The search for extraterrestrial life is going to look at our nearest galactic neighbor

Scientists are starting to look for life in our galactic backyard.Alpha Centauri, two stars that at just over four light-years (about 25 trillion miles) away are the closest sunlike stars to our solar system, is the focus of a new effort to find planets that could reveal signs of life. The project centers on building a small space telescope — dubbed TOLIMAN after a medieval name for the star — that will go into Earth’s orbit in about two years and could start detecting planets by about 2025.

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Although Alpha Centauri is right next door in astronomical terms, no planets have been detect around its binary star system.

a relatively new astronomical technique that could allow scientists to determine by telescope if there’s alien life, especially microbial.on distant planets.

Said project leader Peter Tuthill

a professor of astrophysics at the University of Sydney.

There’s a little bit of a dark secret that astronomers have been keeping,” he said. “We’re not actually very good at finding planets.

Most of the “exoplanets,” as they’re known, have been discovered by automated systems like the Kepler space telescope.

which watches continuously for planets crossing in front of hundreds of thousands of stars.

But finding planets around a particular star system — such as Alpha Centauri is much more difficult.

spreading the incoming starlight from a tiny point into a much larger.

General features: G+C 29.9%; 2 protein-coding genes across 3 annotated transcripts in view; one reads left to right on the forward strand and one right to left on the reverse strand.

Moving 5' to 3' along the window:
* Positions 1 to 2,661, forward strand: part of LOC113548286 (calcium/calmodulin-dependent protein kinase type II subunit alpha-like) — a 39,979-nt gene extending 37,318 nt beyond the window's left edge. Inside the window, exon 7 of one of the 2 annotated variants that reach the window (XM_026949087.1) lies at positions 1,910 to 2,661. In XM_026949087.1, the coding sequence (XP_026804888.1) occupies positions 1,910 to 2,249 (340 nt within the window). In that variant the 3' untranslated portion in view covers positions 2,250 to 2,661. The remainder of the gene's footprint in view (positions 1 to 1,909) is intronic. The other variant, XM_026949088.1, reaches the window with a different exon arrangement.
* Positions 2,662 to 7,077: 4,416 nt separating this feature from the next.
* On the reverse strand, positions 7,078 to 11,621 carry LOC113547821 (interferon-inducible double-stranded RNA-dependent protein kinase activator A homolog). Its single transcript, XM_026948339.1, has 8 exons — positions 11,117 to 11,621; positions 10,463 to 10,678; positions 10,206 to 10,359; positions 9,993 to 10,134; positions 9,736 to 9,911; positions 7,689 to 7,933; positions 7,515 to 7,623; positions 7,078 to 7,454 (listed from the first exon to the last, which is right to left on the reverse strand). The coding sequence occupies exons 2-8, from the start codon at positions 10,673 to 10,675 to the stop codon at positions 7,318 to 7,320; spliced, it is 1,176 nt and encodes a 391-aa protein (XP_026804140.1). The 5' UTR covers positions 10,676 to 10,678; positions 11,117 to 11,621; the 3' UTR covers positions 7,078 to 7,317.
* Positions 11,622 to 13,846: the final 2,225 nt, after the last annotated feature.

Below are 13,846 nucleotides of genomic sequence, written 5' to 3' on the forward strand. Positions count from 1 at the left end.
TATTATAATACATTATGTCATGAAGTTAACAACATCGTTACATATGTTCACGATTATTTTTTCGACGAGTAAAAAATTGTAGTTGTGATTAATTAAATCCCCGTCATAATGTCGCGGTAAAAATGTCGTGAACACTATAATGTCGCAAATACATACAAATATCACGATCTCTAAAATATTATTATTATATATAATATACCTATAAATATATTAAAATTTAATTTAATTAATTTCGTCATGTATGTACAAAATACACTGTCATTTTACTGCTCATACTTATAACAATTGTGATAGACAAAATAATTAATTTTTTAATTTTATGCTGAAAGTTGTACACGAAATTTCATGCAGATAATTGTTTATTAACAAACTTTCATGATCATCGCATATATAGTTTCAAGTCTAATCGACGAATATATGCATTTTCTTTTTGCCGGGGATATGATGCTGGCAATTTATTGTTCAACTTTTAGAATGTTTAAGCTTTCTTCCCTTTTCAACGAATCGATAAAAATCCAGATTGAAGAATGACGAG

flower-shaped pattern that can better reveal any of the very slight wobbles caused by the gravity of orbiting planets.

The Alpha Centauri system has two stars similar to the sun

Orbiting each other at about 20 times the distance between the sun and the Earth, Tuthill said.

Each has its own so-called Goldilocks Zone — where rocky planets are at just the right temperature to have liquid water on their surfaces.

In 2016, two planets were discover around what could be a third star in the system — the red dwarf Proxima Centauri.

Discovered by telescope in 1915 and slightly closer to us than the other two.

But they’re not thought to be suitable for life because Proxima emits dramatic flares that can be 100 times more powerful than flares from the sun, Tuthill said.

That means the sunlike stars of Alpha Centauri may be our best bet for locating signs of alien life.

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“If we found an Earth-mass planet in the habitable zones there.

That would constitute a Holy Grail life a true Earth analogue.

He said. “That would potentially be an environment that could have all of the same conditions that we know here on Earth.”

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The group has proposed exploring Alpha Centauri with Breakthrough Starshot.

a project consisting of thousands of tiny space probes that can be propel at very high speeds by lasers on Earth.

Alpha Centauri is very close, so if people want to dream visionary dreams about interstellar flight one day.

If the TOLIMAN telescope does find any planets.

the next step will be to study them with other telescopes to determine the composition of their atmospheres and perhaps even to find chemical.

Detecting chemicals and possibly biosignatures on Earth-like planets around the stars of Alpha Centauri will be difficul.

Bserving the nearest and brightest planetary system is going to provide our most likely route to success.

He said. “The signals will be very faint, and so we will need every photon of light to make it work.”

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